Objection 1. It would seem that even a layman can confer this sacrament. For this sacrament derives its efficacy from prayer, as James declares (James 5:15). But a layman's prayer is sometimes as acceptable to God as a priest's. Therefore he can confer this sacrament.
Objection 2. Further, we read of certain fathers in Egypt that they sent the oil to the sick, and that these were healed. It is also related of the Blessed Genevieve that she anointed the sick with oil. Therefore this sacrament can be conferred even by lay people.
I answer that, According to Dionysius (Eccl. Hier. v) there are some who exercise hierarchical actions, and some who are recipients only. Hence laymen are officially incompetent to dispense any sacrament: and that they can baptize in cases of necessity, is due to the Divine dispensation, in order that no one may be deprived of spiritual regeneration.
Reply to Objection 1. This prayer is not said by the priest in his own person, for since sometimes he is in sin, he would not in that case be heard. But it is said in the person of the whole Church, in whose person he can pray as a public official, whereas a layman cannot, for he is a private individual.
Reply to Objection 2. These unctions were not sacramental. It was due to the devotion of the recipients of the unction, and to the merits of those who anointed them that they procured the effects of bodily health, through the "grace of healing" (1 Corinthians 12:9) but not through sacramental grace.
Objection 1. It would seem that deacons can confer this sacrament. For, according to Dionysius (Eccl. Hier. v) "deacons have the power to cleanse." Now this sacrament was instituted precisely to cleanse from sickness of the mind and body. Therefore deacons also can confer it.
Objection 2. Further, Baptism is a more excellent sacrament than the one of which we are speaking. But deacons can baptize, as instanced by the Blessed Laurence. Therefore they can confer this sacrament also.
I answer that, A deacon has the power to cleanse but not to enlighten. Hence, since enlightenment is an effect of grace, no sacrament whereby grace is conferred can be given by a deacon in virtue of his office: and so he cannot confer this sacrament, since grace is bestowed therein.
Reply to Objection 2. This is not a necessary sacrament, as Baptism is. Hence its bestowal is not committed to all in cases of necessity, but only to those who are competent to do so in virtue of their office. Nor are deacons competent to baptize in virtue of their office.
Objection 1. It would seem that none but a bishop can confer this sacrament. For this sacrament consists in an anointing, just as Confirmation does. Now none but a bishop can confirm. Therefore only a bishop can confer this sacrament.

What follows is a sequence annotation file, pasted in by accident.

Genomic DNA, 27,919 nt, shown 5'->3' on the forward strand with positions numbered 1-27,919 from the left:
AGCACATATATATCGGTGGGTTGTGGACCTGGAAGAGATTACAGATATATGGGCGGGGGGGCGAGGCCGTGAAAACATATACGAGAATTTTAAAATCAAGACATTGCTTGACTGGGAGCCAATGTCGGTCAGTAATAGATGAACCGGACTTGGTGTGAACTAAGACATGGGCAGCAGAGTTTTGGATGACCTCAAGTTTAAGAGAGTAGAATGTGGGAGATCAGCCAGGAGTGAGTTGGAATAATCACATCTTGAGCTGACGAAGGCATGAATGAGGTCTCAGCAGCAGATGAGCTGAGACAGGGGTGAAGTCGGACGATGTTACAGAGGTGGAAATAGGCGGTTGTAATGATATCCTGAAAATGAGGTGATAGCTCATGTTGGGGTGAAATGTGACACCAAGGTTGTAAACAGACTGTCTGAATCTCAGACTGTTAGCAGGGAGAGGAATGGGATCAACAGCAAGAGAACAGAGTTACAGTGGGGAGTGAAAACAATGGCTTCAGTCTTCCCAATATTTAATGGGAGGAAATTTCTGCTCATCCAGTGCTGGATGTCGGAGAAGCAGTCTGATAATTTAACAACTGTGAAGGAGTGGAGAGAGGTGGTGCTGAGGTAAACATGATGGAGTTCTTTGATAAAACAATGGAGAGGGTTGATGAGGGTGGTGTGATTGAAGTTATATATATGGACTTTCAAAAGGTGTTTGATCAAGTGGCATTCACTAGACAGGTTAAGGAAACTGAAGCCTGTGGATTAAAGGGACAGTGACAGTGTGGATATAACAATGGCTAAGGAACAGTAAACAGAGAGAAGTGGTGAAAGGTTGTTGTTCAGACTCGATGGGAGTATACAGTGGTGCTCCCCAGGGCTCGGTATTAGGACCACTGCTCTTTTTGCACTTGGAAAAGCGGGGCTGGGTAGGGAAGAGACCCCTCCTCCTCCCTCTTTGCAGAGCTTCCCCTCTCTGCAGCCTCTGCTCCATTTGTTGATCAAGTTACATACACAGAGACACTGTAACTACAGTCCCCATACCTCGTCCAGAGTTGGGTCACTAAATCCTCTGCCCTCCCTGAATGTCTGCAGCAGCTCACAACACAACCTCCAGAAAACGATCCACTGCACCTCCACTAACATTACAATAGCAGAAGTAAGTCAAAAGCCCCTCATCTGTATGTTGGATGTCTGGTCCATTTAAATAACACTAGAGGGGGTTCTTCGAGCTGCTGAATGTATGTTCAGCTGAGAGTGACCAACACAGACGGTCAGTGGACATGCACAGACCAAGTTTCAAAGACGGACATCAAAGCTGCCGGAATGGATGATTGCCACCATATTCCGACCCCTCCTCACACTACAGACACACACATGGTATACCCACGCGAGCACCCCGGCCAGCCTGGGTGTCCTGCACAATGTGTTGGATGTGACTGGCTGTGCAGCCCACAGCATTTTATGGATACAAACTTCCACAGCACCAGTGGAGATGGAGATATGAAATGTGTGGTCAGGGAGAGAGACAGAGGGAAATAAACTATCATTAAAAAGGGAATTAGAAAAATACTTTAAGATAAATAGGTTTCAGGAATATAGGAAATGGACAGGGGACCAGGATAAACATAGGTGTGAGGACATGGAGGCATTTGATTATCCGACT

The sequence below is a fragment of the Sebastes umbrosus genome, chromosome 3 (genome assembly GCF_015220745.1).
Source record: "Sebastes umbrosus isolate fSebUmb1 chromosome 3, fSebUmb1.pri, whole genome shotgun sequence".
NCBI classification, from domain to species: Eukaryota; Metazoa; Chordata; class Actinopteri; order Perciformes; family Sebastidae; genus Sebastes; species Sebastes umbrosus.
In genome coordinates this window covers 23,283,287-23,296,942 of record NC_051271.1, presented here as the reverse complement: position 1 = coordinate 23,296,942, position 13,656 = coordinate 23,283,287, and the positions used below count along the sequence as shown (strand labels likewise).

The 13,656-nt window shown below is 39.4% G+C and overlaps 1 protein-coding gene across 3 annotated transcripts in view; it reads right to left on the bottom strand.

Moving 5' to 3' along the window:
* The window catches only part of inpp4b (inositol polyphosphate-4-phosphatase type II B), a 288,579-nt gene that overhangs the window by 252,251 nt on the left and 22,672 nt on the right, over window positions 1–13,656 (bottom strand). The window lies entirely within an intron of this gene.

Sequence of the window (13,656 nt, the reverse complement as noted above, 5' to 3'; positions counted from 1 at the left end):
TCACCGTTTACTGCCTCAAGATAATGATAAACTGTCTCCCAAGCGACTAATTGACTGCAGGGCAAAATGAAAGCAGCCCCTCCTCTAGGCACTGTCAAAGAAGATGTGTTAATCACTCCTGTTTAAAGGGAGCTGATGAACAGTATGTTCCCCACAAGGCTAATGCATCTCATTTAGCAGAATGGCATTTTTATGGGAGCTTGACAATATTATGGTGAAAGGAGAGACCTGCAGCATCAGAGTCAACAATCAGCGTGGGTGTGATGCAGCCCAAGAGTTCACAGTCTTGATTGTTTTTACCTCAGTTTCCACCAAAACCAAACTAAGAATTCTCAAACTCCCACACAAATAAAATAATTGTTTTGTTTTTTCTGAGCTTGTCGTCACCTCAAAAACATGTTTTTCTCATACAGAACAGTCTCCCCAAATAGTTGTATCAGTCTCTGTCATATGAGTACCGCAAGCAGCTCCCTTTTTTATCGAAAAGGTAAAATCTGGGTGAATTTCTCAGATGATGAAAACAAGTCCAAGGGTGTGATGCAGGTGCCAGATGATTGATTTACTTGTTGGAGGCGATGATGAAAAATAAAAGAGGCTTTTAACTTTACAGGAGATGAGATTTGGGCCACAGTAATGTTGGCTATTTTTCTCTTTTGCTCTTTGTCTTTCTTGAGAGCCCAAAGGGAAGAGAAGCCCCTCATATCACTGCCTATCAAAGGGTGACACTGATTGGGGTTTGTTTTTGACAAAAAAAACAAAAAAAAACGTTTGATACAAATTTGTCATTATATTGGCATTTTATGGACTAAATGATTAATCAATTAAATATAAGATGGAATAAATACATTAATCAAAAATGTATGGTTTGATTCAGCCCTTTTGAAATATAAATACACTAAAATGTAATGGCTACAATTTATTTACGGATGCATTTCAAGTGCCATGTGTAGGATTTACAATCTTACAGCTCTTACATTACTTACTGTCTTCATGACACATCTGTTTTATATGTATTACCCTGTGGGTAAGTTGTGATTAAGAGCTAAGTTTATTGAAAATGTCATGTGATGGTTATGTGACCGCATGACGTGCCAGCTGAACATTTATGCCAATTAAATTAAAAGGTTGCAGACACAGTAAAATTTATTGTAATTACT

Objection 2. Further, he who cannot do what is less cannot do what is greater. Now the use of consecrated matter surpasses the act of consecrating the matter, since the former is the end of the latter. Therefore since a priest cannot consecrate the matter, neither can he use the matter after it has been consecrated.
On the contrary, The minister of this sacrament has to be brought in to the recipient, as is clear from James 5:14. Now a bishop cannot go to all the sick people of his diocese. Therefore the bishop is not the only one who can confer this sacrament.
I answer that, According to Dionysius (Eccl. Hier. v), the office of perfecting belongs to a bishop, just as it belongs to a priest to enlighten. Wherefore those sacraments are reserved to a bishop's dispensation, which place the recipient in a state of perfection above others. But this is not the case with this sacrament, for it is given to all. Consequently it can be given by ordinary priests.
Reply to Objection 1. Confirmation imprints a character, whereby man is placed in a state of perfection, as stated above (III:63:1, III:63:2 and III:63:6). But this does not take place in this sacrament; hence there is no comparison.
Reply to Objection 2. Although the use of consecrated matter is of more importance than the consecration of the matter, from the point of view of the final cause; nevertheless, from the point of view of efficient cause, the consecration of the matter is the more important, since the use of the matter is dependent thereon, as on its active cause: hence the consecration of the matter demands a higher power than the use of the matter does.
The Summa Theologiæ of St. Thomas Aquinas
Second and Revised Edition, 1920
Literally translated by Fathers of the English Dominican Province
Online Edition Copyright © 2016 by Kevin Knight
Nihil Obstat. F. Innocentius Apap, O.P., S.T.M., Censor. Theol.
Imprimatur. Edus. Canonicus Surmont, Vicarius Generalis. Westmonasterii.
Nihil Obstat. F. Raphael Moss, O.P., S.T.L. and F. Leo Moore, O.P., S.T.L.
Imprimatur. F. Beda Jarrett, O.P., S.T.L., A.M., Prior Provincialis Angliæ
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